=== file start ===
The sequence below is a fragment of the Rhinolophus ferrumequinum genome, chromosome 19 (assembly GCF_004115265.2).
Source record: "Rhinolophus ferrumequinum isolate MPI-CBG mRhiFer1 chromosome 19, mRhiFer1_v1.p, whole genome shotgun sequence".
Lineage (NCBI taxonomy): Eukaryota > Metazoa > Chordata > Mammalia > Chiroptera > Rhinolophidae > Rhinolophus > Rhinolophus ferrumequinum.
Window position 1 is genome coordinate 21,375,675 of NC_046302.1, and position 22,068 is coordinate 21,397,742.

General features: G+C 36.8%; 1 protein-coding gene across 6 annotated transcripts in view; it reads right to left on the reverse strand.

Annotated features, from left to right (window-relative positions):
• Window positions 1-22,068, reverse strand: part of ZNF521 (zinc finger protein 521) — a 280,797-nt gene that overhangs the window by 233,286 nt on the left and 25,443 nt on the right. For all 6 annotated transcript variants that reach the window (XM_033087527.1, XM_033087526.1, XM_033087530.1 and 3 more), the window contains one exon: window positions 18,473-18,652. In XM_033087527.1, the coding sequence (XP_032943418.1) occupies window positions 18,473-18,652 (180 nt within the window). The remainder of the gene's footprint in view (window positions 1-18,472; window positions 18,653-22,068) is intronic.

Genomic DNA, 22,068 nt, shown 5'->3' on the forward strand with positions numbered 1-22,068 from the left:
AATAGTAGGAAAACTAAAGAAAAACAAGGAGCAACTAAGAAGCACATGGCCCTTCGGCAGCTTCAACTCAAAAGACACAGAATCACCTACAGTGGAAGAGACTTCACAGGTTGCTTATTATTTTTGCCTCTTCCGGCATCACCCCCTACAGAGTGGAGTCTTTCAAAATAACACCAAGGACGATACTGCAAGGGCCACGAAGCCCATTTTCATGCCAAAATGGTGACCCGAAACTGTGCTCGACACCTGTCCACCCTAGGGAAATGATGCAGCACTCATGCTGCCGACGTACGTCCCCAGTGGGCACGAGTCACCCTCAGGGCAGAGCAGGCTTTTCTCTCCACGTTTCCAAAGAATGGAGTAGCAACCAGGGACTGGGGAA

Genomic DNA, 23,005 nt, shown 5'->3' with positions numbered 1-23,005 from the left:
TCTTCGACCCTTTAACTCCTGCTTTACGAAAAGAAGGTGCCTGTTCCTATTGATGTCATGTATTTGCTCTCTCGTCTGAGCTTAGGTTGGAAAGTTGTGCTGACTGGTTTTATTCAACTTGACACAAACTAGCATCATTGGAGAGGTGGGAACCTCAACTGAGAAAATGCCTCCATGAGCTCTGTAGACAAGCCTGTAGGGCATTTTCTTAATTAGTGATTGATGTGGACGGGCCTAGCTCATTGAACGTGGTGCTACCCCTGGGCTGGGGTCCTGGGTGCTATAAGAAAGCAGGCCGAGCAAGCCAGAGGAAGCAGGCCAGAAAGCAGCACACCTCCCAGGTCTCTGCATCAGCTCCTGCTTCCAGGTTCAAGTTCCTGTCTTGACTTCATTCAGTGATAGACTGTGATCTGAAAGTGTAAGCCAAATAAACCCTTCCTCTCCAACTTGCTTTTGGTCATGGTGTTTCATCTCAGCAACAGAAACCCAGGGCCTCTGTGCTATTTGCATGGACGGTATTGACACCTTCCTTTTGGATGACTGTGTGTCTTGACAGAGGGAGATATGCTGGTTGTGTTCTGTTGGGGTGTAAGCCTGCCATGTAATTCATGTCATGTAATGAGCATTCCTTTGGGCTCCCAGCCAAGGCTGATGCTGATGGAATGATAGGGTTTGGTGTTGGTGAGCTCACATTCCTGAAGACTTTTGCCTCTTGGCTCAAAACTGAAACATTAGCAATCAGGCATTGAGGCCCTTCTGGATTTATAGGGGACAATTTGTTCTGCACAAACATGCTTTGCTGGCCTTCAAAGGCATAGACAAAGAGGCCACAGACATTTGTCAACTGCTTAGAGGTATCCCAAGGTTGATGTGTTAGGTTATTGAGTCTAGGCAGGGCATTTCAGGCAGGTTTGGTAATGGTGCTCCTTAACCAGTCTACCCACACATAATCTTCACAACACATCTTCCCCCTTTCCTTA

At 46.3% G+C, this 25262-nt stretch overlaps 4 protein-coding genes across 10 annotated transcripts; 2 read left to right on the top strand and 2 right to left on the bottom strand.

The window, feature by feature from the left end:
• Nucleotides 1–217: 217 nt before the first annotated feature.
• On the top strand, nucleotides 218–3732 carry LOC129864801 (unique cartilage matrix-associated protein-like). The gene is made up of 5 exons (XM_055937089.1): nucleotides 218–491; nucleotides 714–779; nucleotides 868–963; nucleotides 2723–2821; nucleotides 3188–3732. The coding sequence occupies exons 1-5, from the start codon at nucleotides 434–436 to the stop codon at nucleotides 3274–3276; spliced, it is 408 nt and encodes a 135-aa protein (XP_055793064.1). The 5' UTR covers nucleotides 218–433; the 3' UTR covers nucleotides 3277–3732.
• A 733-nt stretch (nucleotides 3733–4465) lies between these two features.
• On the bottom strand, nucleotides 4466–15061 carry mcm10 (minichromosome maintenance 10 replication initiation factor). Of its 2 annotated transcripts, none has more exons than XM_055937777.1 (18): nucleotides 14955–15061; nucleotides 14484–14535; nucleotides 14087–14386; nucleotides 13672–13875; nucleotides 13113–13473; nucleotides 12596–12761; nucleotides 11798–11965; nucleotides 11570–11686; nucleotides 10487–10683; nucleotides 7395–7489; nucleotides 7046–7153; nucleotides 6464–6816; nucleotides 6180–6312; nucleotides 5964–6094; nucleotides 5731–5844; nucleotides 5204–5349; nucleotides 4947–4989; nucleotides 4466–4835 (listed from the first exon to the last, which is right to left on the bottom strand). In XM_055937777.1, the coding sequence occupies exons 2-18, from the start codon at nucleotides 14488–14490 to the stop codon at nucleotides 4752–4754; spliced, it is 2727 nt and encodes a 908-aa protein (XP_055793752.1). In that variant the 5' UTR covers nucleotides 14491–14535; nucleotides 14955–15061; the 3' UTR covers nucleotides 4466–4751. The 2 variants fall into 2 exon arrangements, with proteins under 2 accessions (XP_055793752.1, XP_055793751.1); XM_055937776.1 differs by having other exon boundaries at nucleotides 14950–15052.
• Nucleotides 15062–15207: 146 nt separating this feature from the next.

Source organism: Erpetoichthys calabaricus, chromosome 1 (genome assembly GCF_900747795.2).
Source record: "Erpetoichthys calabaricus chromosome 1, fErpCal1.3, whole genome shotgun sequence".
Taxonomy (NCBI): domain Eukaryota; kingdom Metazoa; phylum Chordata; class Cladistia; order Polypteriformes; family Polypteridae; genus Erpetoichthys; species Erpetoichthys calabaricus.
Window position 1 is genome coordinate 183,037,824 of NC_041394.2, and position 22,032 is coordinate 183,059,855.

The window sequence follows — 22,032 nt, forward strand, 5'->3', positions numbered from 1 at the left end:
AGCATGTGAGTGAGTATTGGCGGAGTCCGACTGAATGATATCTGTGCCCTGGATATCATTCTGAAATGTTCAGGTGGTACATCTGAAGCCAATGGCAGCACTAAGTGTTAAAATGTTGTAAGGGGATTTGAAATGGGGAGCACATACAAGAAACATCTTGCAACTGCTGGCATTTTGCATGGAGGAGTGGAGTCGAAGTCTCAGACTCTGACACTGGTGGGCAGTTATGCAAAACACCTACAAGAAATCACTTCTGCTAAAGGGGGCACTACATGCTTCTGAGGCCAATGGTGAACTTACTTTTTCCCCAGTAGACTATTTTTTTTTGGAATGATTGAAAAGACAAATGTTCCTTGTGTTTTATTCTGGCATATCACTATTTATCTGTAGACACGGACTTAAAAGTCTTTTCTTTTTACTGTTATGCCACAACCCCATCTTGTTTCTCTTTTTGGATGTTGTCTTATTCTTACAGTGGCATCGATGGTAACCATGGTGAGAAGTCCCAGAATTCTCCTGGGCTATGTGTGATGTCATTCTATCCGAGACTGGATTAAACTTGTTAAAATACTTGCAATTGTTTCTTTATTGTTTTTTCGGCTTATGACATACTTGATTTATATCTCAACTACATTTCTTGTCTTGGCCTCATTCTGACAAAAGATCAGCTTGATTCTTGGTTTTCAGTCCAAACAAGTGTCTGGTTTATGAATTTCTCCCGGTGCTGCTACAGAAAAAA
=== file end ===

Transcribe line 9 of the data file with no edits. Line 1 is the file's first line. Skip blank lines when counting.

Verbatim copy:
AATAGTAGGAAAACTAAAGAAAAACAAGGAGCAACTAAGAAGCACATGGCCCTTCGGCAGCTTCAACTCAAAAGACACAGAATCACCTACAGTGGAAGAGACTTCACAGGTTGCTTATTATTTTTGCCTCTTCCGGCATCACCCCCTACAGAGTGGAGTCTTTCAAAATAACACCAAGGACGATACTGCAAGGGCCACGAAGCCCATTTTCATGCCAAAATGGTGACCCGAAACTGTGCTCGACACCTGTCCACCCTAGGGAAATGATGCAGCACTCATGCTGCCGACGTACGTCCCCAGTGGGCACGAGTCACCCTCAGGGCAGAGCAGGCTTTTCTCTCCACGTTTCCAAAGAATGGAGTAGCAACCAGGGACTGGGGAA